The economic upheaval of the past several years has had a big impact on the nation's politics — from the president down to the precinct level.

In Florida's Miami-Dade County, it's changed the whole tone of local government.

Carlos Gimenez has been a fixture here for many years — as a member of the Board of County Commissioners, and before that as city manager and fire chief in the City of Miami.

But now he suddenly finds himself in a new job.

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4:49am

Mon July 25, 2011
Humans

Florida Fossil Hunter Gets Credit For Big Find

Originally published on Tue July 26, 2011 1:19 pm

James Kennedy, an amateur collector, found this fossilized bone with a mammoth or mastodon engraving in Vero Beach, Fla. It has been identified as one of the oldest pieces of prehistoric art in the Western Hemisphere
Chip Clark Journal of Archaeological Science

It's one of the most significant pieces of prehistoric art ever found in North America — a carving of a mammoth or mastodon on a piece of fossilized bone dating back to the Ice Age. An amateur fossil hunter found it several years ago in Vero Beach, Florida. Now, after three years of study, a team of researchers say they believe it's authentic.

Historic Find Sat In Box Under Sink

James Kennedy is quick to tell you, he doesn't know all that much about archaeology — or prehistoric art.

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4:58pm

Thu July 21, 2011
Movies

On Location: The Central Florida Of 'The Yearling'

Claude Jarman, Jr., at age 11, holding a fawn on the set of The Yearling in 1946.
Martha Holmes Time & Life Pictures/Getty Image

When Marjorie Kinnan Rawlings published her novel The Yearling in 1938, it was an almost instant success, winning her a legion of readers as well as the Pulitzer Prize. MGM bought the film rights to the movie, and its executives agreed with Rawlings that the movie had to be filmed on location — in a densely wooded and sparsely populated part of Florida known as the "Big Scrub."

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12:01am

Tue July 19, 2011
Sports

At 61, Nyad Resurfaces For Cuba To Key West Swim

Diana Nyad is seen here speaking with one of her staff prior to a training swim on July 5, off the coast of Key West, Fla.
Les Neuhaus for NPR

More than 30 years after her last big swim, Diana Nyad is back in the water. Nyad, a former commentator for NPR's Morning Edition, became well-known in the 1970s for her swim around Manhattan Island and, a few years later, for swimming from the Bahamas to Florida.

Now, at age 61, she'll soon be attempting a 103-mile swim from Cuba to Key West. She's been training relentlessly — with 9-hour, 15-hour, even a 24-hour swim.

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1:34pm

Thu July 7, 2011
Space

End Of Shuttle Program Leaves Thousands Jobless

Kim Cannaday shows off a citation he recently received for outstanding work on the shuttle. Cannaday, along with thousands of other who worked on the shuttle, were laid off.
Greg Allen NPR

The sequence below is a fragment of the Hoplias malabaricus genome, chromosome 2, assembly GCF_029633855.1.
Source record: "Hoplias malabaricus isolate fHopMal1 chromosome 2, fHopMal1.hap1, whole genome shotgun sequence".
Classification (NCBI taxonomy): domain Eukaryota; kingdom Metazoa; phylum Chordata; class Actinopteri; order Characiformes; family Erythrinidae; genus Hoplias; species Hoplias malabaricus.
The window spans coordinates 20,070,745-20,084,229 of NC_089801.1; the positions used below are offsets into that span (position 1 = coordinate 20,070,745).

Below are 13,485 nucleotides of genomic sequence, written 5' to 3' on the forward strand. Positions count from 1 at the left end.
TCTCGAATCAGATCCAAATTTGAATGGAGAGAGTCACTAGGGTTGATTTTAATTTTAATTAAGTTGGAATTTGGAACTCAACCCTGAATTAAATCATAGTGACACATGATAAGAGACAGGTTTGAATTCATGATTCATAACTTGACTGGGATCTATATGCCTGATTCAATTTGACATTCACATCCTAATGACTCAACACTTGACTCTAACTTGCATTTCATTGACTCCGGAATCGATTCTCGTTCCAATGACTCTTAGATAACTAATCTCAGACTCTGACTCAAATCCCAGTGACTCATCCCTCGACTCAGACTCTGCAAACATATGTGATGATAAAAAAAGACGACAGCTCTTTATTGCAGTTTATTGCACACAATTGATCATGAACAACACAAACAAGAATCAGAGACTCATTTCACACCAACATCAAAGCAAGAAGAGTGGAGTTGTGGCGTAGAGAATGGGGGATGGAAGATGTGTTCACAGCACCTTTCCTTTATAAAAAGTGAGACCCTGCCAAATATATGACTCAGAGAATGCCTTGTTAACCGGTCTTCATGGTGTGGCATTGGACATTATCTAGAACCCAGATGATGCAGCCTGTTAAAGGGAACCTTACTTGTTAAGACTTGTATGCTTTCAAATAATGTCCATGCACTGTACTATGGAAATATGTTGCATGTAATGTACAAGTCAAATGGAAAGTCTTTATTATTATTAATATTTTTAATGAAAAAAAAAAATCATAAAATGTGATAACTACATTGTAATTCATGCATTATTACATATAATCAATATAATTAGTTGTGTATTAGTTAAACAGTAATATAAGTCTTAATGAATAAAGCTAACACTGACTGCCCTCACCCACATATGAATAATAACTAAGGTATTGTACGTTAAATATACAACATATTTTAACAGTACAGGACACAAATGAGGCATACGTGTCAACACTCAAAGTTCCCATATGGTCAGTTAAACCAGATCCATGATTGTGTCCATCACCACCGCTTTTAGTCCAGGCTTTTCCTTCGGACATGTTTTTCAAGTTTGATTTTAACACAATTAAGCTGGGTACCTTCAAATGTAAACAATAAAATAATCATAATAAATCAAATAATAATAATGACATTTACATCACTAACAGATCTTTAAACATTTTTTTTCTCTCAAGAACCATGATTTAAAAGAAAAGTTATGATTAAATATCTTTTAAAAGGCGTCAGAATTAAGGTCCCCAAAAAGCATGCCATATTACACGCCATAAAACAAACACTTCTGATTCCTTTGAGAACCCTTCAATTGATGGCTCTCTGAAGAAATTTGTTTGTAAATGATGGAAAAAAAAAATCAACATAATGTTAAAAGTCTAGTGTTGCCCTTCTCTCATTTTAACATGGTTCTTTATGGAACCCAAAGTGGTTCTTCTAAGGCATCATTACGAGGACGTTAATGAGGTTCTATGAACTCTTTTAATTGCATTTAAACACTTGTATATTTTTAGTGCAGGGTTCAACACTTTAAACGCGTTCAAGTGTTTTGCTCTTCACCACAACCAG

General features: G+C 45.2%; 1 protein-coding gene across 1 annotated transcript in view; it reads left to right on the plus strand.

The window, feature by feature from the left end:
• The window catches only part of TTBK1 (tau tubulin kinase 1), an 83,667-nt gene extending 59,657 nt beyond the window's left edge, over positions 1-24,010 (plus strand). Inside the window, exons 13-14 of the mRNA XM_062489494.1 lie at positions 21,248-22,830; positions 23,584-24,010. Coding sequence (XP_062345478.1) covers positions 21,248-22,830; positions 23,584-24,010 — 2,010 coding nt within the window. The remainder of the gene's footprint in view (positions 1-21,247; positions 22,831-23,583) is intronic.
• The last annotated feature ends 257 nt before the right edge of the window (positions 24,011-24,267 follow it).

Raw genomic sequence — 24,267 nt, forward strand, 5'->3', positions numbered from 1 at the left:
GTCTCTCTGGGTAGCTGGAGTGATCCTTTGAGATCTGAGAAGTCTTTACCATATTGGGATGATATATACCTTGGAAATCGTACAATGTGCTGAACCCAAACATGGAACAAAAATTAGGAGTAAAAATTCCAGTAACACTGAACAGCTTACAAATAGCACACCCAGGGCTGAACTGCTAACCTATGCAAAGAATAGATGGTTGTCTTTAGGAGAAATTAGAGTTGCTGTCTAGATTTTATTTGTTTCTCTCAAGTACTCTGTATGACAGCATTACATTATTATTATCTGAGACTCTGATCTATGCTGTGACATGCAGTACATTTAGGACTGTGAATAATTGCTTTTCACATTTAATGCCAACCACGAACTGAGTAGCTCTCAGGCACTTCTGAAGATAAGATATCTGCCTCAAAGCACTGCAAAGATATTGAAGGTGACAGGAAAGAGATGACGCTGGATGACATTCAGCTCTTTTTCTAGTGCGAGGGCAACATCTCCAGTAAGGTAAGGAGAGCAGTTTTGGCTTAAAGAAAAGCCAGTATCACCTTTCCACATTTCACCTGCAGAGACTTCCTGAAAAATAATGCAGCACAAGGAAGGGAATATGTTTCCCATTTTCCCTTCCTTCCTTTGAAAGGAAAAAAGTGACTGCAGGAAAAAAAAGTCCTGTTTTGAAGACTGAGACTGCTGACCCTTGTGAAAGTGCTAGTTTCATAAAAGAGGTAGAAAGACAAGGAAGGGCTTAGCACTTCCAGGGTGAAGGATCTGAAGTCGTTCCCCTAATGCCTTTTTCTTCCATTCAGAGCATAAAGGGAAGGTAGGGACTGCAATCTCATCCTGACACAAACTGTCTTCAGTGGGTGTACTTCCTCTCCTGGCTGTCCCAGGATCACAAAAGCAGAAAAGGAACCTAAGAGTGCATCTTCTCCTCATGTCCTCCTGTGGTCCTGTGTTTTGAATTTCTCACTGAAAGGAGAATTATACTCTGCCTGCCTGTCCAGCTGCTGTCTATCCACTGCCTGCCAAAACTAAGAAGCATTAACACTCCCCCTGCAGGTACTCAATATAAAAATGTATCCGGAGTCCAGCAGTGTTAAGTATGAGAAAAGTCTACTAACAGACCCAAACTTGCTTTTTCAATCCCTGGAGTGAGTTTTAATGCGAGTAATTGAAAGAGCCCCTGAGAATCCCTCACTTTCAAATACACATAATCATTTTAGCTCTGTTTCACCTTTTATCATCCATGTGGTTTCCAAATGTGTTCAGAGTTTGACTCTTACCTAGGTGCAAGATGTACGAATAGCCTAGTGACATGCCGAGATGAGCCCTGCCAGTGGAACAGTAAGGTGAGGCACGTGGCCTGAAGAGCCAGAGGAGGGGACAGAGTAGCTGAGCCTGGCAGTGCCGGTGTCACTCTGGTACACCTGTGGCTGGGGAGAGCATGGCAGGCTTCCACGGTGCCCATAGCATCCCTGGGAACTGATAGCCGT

For thousands of people in Florida, the last launch of the space shuttle is not just the end of an era, it's also the end of a career. Nearly 8,000 men and women who worked on the space shuttle have been laid off — a blow to an area where unemployment is well above the national average.

But even as the shuttle ends, many on the Space Coast are optimistic about the region's future.

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7:21am

Sat June 11, 2011
Politics

Fla.'s Unpopular Governor Could Hinder GOP In 2012

After signing a Florida budget that cuts billions, Republican Gov. Rick Scott has seen his approval rating drop.
Joe Raedle Getty Images

In his first six months as Florida's governor, Republican Rick Scott has had a major impact on the state.

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12:01am

Fri June 10, 2011
Health

Tropical Disease Buzzes Back Into U.S.

Originally published on Tue August 7, 2012 3:28 pm

Lawrence Smart of Miami-Dade Mosquito Control looks for mosquito larvae in vehicle tires where water has collected, July 2010.
Joe Raedle Getty Images

Tropical diseases like dengue fever sound as if they belong in faraway places. But in the past several years, some have begun showing up in the continental U.S.

Now in Key West, Fla., public health officials are combating a scourge they thought they'd eradicated seven decades ago.

Dengue Back After Long Absence

Until recently, a locally contracted case of dengue fever had not been seen in Florida since 1934. That suddenly changed in 2009, when doctors in Key West began seeing it in people who had not traveled outside the area.

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6:16am

Mon May 30, 2011
Economy

Finding New Uses For Troubled Golf Courses In Florida

Dozens of golf courses have closed in Florida in recent years, leaving communities with a dilemma: what to do with the vacant land? Some have been turned into parks, some have been developed and some towns have begun operating the courses themselves.

5:04pm

Wed May 18, 2011
Environment

Flooding In Louisiana's Great Basin: A Good Thing?

Zeth Rogers walks through the flooding Atchafalaya River in Simmesport, La. The Army Corps of Engineers opened another bay on the Morganza Spillway Wednesday — diverting more water off the Mississippi through the bayous and rivers of the Atchafalaya Basin.
Mario Tama Getty Images

The Army Corps of Engineers opened another bay on the Morganza Spillway Wednesday — diverting more water off the Mississippi through the bayous and rivers of Louisiana's Atchafalaya Basin.